Etymology
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congee (n.)

mid-14c., "leave or permission to depart," from Old French conget, congié "permission, leave of absence, dismissal, ceremonial leave-taking" (Modern French congé), from Medieval Latin commeatus "leave, permission to depart," in classical Latin "passage, going to and fro," hence "leave of absence," from commeare, from com "with, together" (see com-) + meare "to go, pass" (from PIE root *mei- (1) "to change, go, move"). Probably lost 17c. and revived 19c. from Modern French as  congé. Also as a verb.

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congeries (n.)

"a collection into one mass or aggregate," 1610s, from Latin congeries "heap, pile, collected mass," from congerere "to bring together, pile up," from assimilated form of com "with, together" (see con-) + gerere "to carry, perform" (see gest). False singular congery is attested by 1866.

Man should have some sense of responsibility to the human congeries. As a matter of observation, very few men have any such sense. No social order can exist very long unless a few, at least a few, men have such a sense. [Ezra Pound, "ABC of Economics," 1933]
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congested (adj.)

early 15c., "accumulated;" 1570s, "heaped up, gathered into a mass," past-participle adjective from congest. Medical sense of "containing an unnatural accumulation of fluid" is from 1758. Meaning "overcrowded" is recorded from 1862.

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congenial (adj.)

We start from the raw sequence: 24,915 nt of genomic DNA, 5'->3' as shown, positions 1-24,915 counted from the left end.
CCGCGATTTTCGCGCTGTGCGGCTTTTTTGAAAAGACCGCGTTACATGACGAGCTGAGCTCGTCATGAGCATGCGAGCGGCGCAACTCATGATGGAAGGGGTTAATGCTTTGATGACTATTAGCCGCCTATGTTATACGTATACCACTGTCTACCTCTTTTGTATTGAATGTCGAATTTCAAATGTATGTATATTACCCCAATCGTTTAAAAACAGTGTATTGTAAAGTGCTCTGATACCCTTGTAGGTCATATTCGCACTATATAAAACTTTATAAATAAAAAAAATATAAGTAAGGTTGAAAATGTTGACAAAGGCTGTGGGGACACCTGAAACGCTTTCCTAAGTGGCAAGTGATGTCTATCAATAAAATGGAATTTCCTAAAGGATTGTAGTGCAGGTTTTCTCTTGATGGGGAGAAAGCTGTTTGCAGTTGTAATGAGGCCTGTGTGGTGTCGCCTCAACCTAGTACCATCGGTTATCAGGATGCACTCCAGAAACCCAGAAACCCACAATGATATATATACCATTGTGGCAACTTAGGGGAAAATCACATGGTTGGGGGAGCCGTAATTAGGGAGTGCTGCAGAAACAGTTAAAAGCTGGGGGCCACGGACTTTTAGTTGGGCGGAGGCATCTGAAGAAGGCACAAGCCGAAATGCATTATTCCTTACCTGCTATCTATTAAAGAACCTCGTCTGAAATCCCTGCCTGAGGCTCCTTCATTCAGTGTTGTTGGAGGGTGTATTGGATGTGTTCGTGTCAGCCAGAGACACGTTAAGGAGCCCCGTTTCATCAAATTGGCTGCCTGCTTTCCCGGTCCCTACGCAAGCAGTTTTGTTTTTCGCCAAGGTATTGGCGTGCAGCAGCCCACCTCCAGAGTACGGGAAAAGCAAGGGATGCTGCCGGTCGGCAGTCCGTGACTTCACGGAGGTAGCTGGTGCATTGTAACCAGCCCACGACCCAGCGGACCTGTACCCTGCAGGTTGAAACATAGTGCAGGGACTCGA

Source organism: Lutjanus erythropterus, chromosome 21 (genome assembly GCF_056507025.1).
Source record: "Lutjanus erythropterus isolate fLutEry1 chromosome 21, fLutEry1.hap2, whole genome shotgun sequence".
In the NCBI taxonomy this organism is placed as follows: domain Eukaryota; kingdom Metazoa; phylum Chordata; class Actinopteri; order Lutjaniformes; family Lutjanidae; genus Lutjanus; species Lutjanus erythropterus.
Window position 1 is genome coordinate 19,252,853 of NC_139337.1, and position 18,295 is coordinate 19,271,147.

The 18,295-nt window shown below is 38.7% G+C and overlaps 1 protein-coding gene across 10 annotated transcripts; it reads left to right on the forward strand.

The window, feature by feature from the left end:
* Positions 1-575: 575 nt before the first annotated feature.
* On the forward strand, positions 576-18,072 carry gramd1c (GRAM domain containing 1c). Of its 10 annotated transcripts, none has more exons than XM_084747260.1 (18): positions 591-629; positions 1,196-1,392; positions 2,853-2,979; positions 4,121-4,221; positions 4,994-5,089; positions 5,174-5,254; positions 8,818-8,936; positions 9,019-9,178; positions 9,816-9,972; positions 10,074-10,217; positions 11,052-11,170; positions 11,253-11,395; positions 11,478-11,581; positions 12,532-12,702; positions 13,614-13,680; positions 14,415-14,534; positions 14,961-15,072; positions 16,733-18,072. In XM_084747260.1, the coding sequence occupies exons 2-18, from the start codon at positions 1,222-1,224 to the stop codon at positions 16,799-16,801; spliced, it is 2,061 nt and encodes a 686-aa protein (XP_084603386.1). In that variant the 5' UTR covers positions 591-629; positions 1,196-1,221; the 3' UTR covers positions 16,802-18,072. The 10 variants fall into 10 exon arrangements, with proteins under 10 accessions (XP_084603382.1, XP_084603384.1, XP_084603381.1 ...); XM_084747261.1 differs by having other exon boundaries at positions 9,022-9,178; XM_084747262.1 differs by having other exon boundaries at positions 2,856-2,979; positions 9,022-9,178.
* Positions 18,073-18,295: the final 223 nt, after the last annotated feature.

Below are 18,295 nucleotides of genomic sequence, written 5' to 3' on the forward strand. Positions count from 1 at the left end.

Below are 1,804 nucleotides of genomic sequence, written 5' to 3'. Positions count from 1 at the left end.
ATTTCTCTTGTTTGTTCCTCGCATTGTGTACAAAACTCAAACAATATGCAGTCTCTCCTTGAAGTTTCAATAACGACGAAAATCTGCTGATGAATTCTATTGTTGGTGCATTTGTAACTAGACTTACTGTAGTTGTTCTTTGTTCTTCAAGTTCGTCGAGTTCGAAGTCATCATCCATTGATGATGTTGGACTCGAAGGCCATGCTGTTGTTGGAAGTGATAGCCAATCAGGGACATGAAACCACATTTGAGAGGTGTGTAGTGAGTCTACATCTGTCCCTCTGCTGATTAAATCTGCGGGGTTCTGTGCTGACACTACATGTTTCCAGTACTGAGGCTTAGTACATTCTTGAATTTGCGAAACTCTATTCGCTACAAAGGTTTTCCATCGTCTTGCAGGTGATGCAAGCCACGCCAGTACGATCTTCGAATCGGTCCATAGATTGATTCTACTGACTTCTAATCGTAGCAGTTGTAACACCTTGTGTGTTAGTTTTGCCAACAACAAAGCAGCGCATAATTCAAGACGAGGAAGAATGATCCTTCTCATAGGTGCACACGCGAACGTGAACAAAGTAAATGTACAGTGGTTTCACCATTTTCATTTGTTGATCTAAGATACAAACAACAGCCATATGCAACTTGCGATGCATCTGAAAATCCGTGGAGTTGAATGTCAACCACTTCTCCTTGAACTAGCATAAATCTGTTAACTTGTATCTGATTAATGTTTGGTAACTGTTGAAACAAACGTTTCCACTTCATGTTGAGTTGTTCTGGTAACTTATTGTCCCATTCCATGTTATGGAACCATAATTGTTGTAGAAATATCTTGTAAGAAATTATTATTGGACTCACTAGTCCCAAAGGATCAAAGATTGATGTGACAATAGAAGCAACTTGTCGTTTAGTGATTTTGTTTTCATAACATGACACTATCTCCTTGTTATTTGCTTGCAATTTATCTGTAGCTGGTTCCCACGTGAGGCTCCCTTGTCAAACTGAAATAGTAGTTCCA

1620s, "kindred, partaking of the same nature or natural characteristics," from assimilated form of Latin com "with, together" (see con-) + genialis "of birth," thus, "kindred" (from PIE root *gene- "give birth, beget," with derivatives referring to procreation and familial and tribal groups). Sense of "agreeable" is first recorded 1711 on the notion of "having natural affinity." Also compare congenital.

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conger (n.)

"large, voracious species of salt-water eel," c. 1300, from Latin conger "sea-eel," from Greek gongros "conger," which is often considered to be Pre-Greek.

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congeal (v.)

late 14c., congelen, from Old French congeler (14c.) "to freeze, thicken," from Latin congelare "to cause to freeze, to freeze together," from assimilated form of com "with, together" (see con-) + gelare "to freeze," from gelu "frost, ice" (from PIE root *gel- "cold; to freeze"). Related: Congealed; congealing; congealment.

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congestion (n.)

early 15c., "accumulation of morbid matter in the body," from Old French congestion (14c.) and directly from Latin congestionem (nominative congestio) "a heaping up," noun of action from past participle stem of congerere "to bring together, pile up," from assimilated form of com "with, together" (see con-) + gerere "to carry, perform" (see gest). Medical sense "unnatural accumulation of fluid" is from 1630s; meaning "a crowding together of people, traffic, etc." is from 1883.

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congestive (adj.)

"pertaining to or causing congestion," 1817, from congest + -ive. Congestive heart failure is recorded from 1928.

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congeniality (n.)

1610s, "state of being kindred; affinity of character or interests;" as if from Latin but apparently a modern formation; compare congenial + -ity.

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congenital (adj.)
Origin and meaning of congenital

"existing from birth," 1796, from Latin congenitus "born or produced together," from assimilated form of com "together, with" (see con-) + genitus, past participle of gignere "to beget" (from PIE root *gene- "give birth, beget"). This sense formerly belonged to congenial (which is attested from 1660s with this meaning). Related: Congenitally.

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